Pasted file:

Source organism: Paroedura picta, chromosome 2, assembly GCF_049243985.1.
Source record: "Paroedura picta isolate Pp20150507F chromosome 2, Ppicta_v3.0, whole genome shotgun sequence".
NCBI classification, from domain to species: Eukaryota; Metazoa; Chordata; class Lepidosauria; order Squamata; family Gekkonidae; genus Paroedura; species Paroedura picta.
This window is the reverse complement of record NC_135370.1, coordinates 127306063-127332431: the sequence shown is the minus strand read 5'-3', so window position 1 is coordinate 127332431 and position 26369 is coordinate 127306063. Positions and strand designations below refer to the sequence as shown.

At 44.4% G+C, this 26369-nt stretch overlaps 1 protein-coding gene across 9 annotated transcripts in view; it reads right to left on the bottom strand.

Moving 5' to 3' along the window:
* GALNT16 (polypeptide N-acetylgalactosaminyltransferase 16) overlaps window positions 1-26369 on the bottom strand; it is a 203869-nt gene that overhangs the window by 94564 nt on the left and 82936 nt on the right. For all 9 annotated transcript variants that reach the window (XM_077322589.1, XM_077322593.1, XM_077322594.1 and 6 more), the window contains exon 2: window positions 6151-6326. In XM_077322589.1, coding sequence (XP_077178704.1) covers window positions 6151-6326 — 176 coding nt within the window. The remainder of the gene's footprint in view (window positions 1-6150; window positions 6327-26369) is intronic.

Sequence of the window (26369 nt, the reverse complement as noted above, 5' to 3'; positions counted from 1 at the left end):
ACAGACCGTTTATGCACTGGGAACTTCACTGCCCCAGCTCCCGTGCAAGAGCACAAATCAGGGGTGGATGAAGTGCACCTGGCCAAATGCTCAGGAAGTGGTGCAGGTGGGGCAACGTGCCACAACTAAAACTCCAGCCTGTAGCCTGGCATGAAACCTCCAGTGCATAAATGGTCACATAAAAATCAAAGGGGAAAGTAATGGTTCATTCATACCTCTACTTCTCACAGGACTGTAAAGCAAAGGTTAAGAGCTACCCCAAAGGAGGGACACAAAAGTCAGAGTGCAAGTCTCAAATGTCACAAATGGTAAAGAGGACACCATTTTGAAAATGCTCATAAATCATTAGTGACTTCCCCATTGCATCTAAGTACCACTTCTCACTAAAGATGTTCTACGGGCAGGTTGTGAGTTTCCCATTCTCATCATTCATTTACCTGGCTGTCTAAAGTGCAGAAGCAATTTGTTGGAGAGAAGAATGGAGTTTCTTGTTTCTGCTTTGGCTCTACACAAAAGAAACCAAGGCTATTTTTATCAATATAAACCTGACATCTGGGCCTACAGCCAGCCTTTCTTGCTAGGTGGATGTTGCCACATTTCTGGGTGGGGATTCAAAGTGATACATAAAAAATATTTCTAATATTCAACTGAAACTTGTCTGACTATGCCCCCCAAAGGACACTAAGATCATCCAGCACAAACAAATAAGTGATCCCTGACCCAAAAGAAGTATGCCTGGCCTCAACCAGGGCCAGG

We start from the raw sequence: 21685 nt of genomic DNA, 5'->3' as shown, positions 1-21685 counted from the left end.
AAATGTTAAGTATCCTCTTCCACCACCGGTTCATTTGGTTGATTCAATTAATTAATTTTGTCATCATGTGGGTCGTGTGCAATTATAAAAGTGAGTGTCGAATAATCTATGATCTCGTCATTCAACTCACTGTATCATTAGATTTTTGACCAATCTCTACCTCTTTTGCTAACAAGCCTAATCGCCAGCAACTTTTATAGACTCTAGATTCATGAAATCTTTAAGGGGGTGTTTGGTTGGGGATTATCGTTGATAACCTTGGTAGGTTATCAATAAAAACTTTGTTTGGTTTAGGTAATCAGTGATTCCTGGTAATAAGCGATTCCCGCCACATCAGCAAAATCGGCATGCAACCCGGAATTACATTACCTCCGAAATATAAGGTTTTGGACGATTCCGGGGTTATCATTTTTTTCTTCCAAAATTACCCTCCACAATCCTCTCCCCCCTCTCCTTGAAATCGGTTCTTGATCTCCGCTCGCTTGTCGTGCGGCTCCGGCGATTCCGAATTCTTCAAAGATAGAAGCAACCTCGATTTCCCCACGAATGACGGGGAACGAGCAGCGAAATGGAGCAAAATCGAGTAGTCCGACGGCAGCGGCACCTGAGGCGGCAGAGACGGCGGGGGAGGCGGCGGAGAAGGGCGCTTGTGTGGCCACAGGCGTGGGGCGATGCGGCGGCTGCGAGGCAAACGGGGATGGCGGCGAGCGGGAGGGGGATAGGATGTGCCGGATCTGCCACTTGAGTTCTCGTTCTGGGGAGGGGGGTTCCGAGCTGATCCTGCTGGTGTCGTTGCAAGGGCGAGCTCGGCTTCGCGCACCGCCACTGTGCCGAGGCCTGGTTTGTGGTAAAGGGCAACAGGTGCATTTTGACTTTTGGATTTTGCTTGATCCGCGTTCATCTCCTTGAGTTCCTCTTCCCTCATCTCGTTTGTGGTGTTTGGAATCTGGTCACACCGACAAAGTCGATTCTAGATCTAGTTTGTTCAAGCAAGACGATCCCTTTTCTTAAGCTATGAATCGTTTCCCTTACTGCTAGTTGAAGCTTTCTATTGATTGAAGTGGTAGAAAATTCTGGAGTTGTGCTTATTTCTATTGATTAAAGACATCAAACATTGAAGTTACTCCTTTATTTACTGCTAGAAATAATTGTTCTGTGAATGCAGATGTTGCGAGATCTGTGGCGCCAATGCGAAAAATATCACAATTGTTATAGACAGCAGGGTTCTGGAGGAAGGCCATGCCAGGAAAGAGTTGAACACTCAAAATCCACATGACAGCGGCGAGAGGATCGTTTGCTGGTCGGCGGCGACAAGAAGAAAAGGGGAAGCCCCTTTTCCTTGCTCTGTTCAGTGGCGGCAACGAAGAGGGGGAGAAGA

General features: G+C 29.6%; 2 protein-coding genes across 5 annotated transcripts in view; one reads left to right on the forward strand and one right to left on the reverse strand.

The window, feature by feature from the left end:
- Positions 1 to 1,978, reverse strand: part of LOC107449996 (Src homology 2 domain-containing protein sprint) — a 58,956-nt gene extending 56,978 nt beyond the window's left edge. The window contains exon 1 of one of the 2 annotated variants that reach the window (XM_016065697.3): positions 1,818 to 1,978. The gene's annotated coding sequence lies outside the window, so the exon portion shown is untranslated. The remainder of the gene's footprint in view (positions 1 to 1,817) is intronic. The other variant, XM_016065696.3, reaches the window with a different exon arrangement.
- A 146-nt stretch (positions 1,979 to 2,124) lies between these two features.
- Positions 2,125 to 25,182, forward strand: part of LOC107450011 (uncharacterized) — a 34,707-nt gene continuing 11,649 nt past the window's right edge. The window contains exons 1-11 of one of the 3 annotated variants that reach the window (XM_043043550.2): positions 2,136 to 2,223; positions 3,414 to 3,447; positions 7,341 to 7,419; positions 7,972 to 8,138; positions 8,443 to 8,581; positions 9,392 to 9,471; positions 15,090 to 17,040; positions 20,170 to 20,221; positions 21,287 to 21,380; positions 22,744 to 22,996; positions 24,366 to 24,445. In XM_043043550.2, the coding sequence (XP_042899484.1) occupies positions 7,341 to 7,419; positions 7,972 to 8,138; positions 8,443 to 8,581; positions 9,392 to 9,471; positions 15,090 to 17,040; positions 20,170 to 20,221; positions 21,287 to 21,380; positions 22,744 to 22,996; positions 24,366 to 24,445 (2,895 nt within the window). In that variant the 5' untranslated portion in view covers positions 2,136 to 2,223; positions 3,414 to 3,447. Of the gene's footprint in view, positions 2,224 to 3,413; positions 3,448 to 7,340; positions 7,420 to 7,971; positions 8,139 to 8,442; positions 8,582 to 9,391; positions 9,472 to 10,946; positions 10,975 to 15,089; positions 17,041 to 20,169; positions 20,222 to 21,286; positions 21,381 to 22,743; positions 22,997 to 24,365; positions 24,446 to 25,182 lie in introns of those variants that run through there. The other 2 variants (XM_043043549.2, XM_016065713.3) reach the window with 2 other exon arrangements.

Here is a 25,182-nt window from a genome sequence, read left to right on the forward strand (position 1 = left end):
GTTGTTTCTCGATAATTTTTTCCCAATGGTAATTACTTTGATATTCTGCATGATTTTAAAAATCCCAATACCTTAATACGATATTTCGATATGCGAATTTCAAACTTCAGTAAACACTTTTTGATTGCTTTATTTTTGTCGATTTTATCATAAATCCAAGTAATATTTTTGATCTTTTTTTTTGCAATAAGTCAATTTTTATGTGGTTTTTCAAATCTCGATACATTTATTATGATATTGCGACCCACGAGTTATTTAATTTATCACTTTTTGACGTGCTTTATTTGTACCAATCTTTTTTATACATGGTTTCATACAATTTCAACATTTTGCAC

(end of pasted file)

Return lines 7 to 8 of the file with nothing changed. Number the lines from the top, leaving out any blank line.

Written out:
* GALNT16 (polypeptide N-acetylgalactosaminyltransferase 16) overlaps window positions 1-26369 on the bottom strand; it is a 203869-nt gene that overhangs the window by 94564 nt on the left and 82936 nt on the right. For all 9 annotated transcript variants that reach the window (XM_077322589.1, XM_077322593.1, XM_077322594.1 and 6 more), the window contains exon 2: window positions 6151-6326. In XM_077322589.1, coding sequence (XP_077178704.1) covers window positions 6151-6326 — 176 coding nt within the window. The remainder of the gene's footprint in view (window positions 1-6150; window positions 6327-26369) is intronic.

Sequence of the window (26369 nt, the reverse complement as noted above, 5' to 3'; positions counted from 1 at the left end):